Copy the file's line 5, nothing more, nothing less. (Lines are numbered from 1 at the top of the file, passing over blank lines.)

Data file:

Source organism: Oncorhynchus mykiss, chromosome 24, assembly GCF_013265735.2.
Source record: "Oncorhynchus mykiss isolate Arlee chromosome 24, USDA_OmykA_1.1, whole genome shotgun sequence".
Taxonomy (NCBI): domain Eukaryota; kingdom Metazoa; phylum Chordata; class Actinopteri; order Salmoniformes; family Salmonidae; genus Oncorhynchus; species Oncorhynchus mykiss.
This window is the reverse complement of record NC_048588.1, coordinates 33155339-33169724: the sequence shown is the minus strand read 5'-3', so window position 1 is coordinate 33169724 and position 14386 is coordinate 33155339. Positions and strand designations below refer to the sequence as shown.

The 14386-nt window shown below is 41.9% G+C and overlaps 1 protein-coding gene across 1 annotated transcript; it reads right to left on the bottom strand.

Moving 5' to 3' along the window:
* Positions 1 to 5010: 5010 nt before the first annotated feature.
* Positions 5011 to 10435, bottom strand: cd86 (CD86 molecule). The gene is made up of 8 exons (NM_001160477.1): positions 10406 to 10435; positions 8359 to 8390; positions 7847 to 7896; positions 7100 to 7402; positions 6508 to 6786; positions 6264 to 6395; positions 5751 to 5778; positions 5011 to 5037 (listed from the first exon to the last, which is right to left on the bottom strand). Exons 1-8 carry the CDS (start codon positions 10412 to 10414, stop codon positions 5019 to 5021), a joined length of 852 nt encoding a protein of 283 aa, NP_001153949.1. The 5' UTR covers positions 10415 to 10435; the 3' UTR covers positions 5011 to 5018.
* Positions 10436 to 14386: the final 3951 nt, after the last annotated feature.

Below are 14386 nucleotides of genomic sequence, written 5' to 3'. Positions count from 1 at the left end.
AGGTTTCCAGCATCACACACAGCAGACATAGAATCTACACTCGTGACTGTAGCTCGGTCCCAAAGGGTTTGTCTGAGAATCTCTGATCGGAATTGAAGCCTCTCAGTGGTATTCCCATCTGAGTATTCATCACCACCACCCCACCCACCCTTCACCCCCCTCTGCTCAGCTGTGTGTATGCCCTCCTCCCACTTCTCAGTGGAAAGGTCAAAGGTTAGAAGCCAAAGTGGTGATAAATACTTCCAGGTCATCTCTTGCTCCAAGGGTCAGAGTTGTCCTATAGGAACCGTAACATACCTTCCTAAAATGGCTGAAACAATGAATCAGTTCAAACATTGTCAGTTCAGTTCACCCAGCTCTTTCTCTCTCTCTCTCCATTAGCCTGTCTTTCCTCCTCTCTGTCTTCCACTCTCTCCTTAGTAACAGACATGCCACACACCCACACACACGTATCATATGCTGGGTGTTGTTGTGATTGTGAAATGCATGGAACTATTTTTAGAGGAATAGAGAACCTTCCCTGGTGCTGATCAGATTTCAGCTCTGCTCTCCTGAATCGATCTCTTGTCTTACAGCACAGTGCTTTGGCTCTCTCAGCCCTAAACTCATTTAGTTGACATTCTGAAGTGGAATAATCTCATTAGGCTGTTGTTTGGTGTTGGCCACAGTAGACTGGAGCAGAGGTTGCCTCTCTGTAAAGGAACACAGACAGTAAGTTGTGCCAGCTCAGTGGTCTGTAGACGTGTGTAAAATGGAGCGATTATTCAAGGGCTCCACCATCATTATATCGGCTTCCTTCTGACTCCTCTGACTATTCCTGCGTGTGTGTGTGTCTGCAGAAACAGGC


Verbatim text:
The 14386-nt window shown below is 41.9% G+C and overlaps 1 protein-coding gene across 1 annotated transcript; it reads right to left on the bottom strand.